“Those are pretty earrings,’ Ammu said.
“Thanks,” I said. “I swiped them from my mom’s jewellery box.”
“How’s your mom?” Ammu asked. “I don’t see her around tonight.”
“She’s...not feeling well,” I said, making quotation marks in the air.
“Oh,” Ammu said, “I’m sorry.”
“Don’t be,” I said.
“Nothing serious, I hope?” Ammu prodded further.
“The truth? She was too drunk to leave the house,” I said, shrugging. “She drinks all day, these days. She’s anxious, depressed, etc. Nothing new.”
“Poor Asha Aunty. She used to be such fun when I came over to your house as a kid,” Ammu said. “Remember the time we carried all that mud through your living room,” she blew a plume of smoke and laughed, “to make a garden on your balcony.”
“It was a disaster,” I said, recalling that day. “Mud all over the floors and on the curtains.”
“Your mom wasn’t even angry!” Ammu smiled. “She yelled for the gardener to come upstairs, and he helped us make a little thing with bricks in which we could put the mud and some seeds. My mom would’ve had a meltdown.” She held her tongue between her teeth. “I used to think of your house as Neverland. It was a place where we never got into trouble.”
“If you caught her on a good day, she could be amazing,” I conceded, grinning at the memory.
It was true. On the days when Asha’s anger disappeared for a few hours, she transformed into the kind of mother one reads about in stories. She taught me how to play Scrabble, would read to me, we’d go to the fish market and she’d make the pomfrets move their mouths and pretend to sing. She had the most beautiful voice, like a crystal glass struck with a spoon.
But her anger would always return. One mother sang me to sleep, while the other woke me up with her screams. After she’d hit me, her gold bangles clinking to keep time, I’d run crying to a mirror to see if I’d changed, if the beating had registered and I was more like the children Asha loved – the ones in her orphanage.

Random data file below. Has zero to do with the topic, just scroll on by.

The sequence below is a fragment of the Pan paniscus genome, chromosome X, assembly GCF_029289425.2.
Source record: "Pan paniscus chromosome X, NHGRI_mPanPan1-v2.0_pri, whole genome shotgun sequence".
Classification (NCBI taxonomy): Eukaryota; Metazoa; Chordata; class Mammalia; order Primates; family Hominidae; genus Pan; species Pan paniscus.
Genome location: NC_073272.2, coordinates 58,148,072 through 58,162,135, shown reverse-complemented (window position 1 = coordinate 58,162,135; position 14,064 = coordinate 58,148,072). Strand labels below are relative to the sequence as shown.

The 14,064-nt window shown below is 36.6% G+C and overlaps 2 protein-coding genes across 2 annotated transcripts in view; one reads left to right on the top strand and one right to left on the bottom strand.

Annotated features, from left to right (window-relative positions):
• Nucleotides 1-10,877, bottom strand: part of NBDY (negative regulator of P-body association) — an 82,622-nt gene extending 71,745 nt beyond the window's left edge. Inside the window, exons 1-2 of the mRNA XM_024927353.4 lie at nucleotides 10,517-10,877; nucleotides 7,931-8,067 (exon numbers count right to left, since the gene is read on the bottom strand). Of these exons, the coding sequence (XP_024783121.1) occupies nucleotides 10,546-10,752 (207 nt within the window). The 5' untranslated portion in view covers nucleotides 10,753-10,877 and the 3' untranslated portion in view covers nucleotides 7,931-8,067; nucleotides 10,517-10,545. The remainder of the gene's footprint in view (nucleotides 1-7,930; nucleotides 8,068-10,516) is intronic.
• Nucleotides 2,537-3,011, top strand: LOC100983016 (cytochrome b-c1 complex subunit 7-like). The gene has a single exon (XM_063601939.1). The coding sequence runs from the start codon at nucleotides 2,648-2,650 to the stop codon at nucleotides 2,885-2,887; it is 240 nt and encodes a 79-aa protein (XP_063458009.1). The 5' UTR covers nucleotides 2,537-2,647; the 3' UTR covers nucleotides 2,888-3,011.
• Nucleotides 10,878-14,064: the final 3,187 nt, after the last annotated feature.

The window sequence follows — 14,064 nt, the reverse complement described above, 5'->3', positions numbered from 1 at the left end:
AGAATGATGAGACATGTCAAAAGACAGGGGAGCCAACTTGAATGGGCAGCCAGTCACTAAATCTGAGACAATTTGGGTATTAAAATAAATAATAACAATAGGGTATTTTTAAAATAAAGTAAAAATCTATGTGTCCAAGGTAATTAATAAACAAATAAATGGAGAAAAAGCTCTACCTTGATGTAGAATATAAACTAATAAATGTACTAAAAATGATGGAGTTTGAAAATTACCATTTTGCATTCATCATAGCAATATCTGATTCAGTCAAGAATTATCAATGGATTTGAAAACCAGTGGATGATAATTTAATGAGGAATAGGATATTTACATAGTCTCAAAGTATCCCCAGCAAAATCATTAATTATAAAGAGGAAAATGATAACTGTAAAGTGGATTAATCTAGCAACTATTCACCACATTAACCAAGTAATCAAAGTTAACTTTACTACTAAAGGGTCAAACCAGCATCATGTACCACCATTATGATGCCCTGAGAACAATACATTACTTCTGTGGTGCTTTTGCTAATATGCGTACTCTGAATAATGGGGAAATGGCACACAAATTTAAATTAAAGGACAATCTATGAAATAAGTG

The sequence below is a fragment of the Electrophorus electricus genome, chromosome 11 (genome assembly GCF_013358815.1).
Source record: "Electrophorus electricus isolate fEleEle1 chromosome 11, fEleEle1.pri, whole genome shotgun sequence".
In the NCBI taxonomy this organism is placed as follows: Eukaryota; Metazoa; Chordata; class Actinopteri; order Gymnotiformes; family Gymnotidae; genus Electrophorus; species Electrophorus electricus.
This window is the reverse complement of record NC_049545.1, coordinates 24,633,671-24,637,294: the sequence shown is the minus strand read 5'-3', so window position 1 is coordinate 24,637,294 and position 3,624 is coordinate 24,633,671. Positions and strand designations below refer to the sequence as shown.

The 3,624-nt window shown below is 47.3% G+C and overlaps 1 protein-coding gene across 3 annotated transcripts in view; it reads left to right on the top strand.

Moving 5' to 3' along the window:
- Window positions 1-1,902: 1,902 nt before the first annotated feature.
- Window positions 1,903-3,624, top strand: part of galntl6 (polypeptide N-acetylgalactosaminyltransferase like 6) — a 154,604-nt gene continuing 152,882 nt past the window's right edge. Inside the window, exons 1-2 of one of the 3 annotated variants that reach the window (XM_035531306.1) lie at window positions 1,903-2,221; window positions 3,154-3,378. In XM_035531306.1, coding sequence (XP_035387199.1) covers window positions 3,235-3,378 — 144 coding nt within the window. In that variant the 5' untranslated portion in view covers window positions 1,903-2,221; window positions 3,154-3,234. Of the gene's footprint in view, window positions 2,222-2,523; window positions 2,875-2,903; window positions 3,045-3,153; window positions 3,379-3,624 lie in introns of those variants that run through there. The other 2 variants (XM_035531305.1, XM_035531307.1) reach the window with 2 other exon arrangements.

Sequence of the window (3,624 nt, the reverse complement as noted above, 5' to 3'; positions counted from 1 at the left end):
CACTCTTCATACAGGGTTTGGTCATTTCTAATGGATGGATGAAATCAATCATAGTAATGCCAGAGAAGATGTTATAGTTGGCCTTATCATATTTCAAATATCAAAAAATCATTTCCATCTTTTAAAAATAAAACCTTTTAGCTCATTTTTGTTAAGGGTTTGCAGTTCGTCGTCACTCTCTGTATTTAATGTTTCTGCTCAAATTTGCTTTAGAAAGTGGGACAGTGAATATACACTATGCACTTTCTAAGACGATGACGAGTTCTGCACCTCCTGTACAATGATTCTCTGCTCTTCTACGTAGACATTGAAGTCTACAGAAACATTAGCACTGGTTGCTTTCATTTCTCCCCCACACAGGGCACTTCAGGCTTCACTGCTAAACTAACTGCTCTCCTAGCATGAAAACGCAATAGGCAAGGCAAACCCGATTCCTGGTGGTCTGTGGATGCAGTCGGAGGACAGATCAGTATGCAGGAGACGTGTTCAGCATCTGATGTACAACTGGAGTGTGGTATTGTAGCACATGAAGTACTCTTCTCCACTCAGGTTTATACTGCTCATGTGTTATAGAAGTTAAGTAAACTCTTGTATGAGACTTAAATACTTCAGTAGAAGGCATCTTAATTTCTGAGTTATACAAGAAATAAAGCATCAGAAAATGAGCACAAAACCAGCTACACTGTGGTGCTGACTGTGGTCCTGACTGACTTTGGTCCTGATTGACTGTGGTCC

“Have you ever thought about taking her to a psychiatrist?” Ammu asked. “Or rehab?”
“She won’t get help.” I stared at my feet. My sandals glittered prettily in the dark. “She doesn’t trust anyone. Not even us. Perhaps Dad and I should see a psychiatrist. My mother certainly thinks so. She seems to blame us for everything.”
“Why does she blame you guys?” Ammu frowned. “And what for, exactly?”
“I don’t know,” I said, taking a big sip of my drink. “Once, when I was really young, she and my dad had this massive fight. And it was because I...I pushed her. I mean, I was eight and lost my temper.”
“You’re a good person, Noomi,” Ammu said, putting a hand, cool and dry, on my shoulder. “I know how hard it’s been for your family. Everyone knows. All anyone ever says about your dad is what a good heart he has. How patient he is.”
“Oh, and my mom can’t stop talking about the fact that,” I paused, tilting my glass up to finish my drink, “my dad hasn’t touched her, you know, sexually, in fifteen years.”
Ammu took my hand. “These aren’t your problems. Have you ever thought of moving out?”
“Where would I go?” I said blearily. “And what would I do?”
“What do you want to do?”
“It’s not what I want to do, as much as who I want to be,” I muttered. “Someone who isn’t written off. Like you. Or even like Sheila Sehgal, Lily Mama, Binny. I want to...matter. I want to be,” I rolled my empty glass between my palms, thinking, “the most important person in someone’s life. Anyone’s.”
“You could move somewhere new,” Ammu offered. “A fresh start. No one about to tell you who you are or what you’re worth.” She smiled, plucked the cigarette from my fingers and took a drag. She stood holding the cigarette up and away from her sari, which shimmered like ripples in dark water.
There was a flash at her wrist. I realised she was wearing a bracelet I’d given her many years ago – a gold circlet with lion heads at its two ends. I took back the cigarette, then slipped a nail under the gold band.
“I can’t believe you’ve kept this all these years,” I said. “I thought you hated me.”
“I was an idiot,” Ammu said. “I blamed you for things that weren’t your fault.”
“Why didn’t you reach out?” I slurred. Reesh out. “All these years?”
“I was afraid,” Ammu said, letting go of my hand. “I’m sorry.”
“Afraid? Of what?” I asked, studying the lines notched into her forehead.
“Afraid of looking you in the eye, once I understood what my brother had done to you.”
Excerpted with permission from A Mirror Made of Rain, Naheed Phiroze Patel, HarperCollins India.
Respond to this article with a post
Share your perspective on this article with a post on ScrollStack, and send it to your followers.